Hong Kong's lingering hope for a peaceful resolution

A peaceful end to Hong Kong's political crisis remains elusive, but the authorities and the protesters will be hoping for one.

Hong Kong’s chief executive Leung Chun-ying says he won’t resign, amid escalating calls from student protesters that he step down.

At a news conference shortly before the protesters’ midnight deadline last night for his resignation, Mr Leung said that constitutional reforms slated for 2017 would only take place within restrictions outlined by Beijing.

Mr Leung also announced that he has appointed the chief secretary, Carrie Lam, to meet with protesters to discuss Hong Kong’s constitutional development.

“I hope that students meeting with Carrie Lam can solve the problem,” Mr Leung said, stressing that police would continue to exercise restraint.

Earlier on Thursday, Ms Lam had met with pro-democracy and pro-Beijing lawmakers in her official residence. Student protestors had requested a public meeting with Hong Kong leaders but Lam said she hoped they would be flexible.

In his address the chief executive repeatedly called the protests “illegal” and said they had “already seriously affected Hong Kong’s economy and government functioning” and that they could not continue.

“All this time the government and the police has used the greatest degree of tolerance to allow them (protesters) to hold different types of assemblies to express their demands and concerns,” Mr Leung said.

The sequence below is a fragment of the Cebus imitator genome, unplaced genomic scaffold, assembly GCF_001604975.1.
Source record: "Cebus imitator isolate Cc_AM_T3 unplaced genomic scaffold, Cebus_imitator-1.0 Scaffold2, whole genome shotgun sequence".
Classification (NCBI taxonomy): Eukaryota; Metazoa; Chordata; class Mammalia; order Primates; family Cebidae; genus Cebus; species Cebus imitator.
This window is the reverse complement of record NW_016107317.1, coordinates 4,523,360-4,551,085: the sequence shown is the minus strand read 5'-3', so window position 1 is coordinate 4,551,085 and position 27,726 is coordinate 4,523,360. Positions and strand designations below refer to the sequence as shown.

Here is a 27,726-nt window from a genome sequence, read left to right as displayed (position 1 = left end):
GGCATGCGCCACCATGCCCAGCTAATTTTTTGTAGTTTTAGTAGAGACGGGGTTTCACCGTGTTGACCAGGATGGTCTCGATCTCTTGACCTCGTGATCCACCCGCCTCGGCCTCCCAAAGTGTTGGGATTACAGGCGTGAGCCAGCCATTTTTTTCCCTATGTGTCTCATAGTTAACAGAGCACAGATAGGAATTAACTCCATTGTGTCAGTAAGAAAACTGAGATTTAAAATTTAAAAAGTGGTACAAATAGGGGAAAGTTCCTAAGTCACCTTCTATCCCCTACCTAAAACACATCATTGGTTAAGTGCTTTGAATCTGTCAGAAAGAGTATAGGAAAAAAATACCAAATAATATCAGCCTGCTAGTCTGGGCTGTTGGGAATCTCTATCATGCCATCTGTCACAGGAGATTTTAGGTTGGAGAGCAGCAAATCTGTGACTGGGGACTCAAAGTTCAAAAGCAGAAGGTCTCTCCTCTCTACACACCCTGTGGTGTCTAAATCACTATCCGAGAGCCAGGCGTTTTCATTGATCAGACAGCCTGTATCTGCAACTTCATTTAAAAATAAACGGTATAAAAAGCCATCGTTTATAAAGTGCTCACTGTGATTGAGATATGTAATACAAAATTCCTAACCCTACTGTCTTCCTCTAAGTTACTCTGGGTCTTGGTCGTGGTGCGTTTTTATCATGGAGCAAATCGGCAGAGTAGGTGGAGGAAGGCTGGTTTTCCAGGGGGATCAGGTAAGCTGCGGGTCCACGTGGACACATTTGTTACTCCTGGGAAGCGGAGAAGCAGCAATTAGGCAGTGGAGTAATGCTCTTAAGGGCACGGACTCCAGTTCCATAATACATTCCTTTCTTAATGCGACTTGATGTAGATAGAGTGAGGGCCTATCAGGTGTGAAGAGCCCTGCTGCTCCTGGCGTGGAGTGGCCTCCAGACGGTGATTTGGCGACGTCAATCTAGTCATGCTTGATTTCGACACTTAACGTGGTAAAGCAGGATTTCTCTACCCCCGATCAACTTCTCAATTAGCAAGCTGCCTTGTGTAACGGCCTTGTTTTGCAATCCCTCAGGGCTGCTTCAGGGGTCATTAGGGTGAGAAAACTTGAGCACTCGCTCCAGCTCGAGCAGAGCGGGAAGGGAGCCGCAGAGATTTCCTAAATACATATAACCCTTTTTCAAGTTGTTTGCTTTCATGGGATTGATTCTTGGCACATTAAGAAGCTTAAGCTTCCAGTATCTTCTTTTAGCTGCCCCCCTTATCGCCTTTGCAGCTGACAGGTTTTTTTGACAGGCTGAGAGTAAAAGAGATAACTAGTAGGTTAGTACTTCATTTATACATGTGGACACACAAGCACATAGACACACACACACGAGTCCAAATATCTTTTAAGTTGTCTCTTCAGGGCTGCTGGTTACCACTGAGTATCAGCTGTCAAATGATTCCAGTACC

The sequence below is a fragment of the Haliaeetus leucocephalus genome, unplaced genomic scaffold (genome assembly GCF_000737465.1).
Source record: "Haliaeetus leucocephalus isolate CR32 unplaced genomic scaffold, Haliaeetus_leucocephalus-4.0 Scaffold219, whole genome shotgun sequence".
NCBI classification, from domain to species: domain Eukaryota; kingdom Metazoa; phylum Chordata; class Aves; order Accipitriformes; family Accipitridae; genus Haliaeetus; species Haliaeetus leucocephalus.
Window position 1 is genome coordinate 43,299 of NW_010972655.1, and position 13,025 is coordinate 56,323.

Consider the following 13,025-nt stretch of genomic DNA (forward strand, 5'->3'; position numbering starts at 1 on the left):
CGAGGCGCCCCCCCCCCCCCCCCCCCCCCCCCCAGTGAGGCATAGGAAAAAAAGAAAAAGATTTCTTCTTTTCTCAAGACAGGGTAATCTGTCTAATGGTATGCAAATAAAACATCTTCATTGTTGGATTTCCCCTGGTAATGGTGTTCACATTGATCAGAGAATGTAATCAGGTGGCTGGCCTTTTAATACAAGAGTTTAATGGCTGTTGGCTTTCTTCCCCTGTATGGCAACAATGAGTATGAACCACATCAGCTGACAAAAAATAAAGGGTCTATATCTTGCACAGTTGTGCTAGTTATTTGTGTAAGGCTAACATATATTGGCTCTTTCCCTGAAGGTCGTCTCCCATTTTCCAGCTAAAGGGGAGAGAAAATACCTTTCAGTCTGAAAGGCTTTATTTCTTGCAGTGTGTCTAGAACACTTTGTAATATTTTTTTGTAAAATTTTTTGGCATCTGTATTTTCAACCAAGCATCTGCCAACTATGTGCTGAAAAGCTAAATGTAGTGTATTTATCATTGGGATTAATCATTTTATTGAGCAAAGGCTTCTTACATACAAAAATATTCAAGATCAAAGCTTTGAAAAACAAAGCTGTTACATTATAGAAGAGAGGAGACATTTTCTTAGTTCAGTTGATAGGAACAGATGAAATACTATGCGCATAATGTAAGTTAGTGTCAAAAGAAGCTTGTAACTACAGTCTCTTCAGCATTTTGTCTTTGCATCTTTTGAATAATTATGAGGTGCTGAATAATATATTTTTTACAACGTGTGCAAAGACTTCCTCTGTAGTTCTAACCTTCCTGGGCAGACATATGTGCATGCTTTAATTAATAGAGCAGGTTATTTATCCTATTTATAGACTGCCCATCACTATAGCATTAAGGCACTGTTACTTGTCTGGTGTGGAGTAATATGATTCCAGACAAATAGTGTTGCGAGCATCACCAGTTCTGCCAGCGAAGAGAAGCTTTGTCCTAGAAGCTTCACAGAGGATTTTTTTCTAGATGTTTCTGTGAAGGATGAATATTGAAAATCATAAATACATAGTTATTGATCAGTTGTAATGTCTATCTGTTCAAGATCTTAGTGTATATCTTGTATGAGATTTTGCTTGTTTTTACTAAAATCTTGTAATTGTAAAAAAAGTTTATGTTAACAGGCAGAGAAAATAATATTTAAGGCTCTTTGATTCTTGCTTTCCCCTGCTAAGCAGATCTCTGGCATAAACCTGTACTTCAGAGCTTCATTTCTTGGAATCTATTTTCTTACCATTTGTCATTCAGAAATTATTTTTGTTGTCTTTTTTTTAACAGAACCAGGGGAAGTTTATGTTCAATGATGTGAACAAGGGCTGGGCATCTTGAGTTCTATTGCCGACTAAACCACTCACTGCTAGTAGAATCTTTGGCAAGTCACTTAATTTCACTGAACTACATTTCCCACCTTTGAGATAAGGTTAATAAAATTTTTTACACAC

“In any other place in the world, if there are protesters surrounding government buildings ... then the problem and the result would be severe,” he added.

Mr Leung stressed that his conciliatory move was not because students had threatened to storm government buildings.

Last night, some protestors issued an ultimatum to Mr Leung -- “You have until the end of the day Thursday to resign”, or they would occupy government buildings.

In response, Hong Kong police have warned the protestors that any such escalation would be met with “decisive enforcement.”

Tensions were ratcheted up even further when reports emerged that police were seen unloading boxes of tear gas and rubber bullets close to the city’s besieged government headquarters.

In a front-page editorial in the party mouthpiece People’s Daily, China said it fully supported the Hong Kong leader and warned of “unimaginable consequences” if demonstrations by pro-democracy campaigners continue.

Earlier yesterday, in Washington DC, the Chinese Foreign Minister Wang Yi slammed the protests as an illegal gathering that had severely disrupted the social order in Hong Kong.

But even as the rhetoric on both sides has intensified, many observers believe a compromise of sorts must be reached.

China’s leaders are already facing a number of formidable challenges as it is, without having to worry about instability in the former British colony.

Following the press conference, scores of protesters called for calm and linked arms in an attempt to stop other protesters from blocking street traffic.

Earlier in the evening, student leader Joshua Wong urged demonstrators not to block street traffic or rush police barricades.

“Tonight we do not want to get into the government areas,” Mr Wong said. “I do not want to see anyone injured in this revolution.”

As the week has progressed, both sides have steadily hardened their positions, rather than find common ground for compromise.

By declaring that he has no intention of stepping down and that reform must take place within the strictures laid out by Beijing, Leung has left little to talk about.

He is no doubt hoping that enough time will pass for the student movement to fracture and ultimately run out of steam.

At the very least, his last-minute press conference has preserved the possibility, however slim, for a peaceful resolution to the impasse.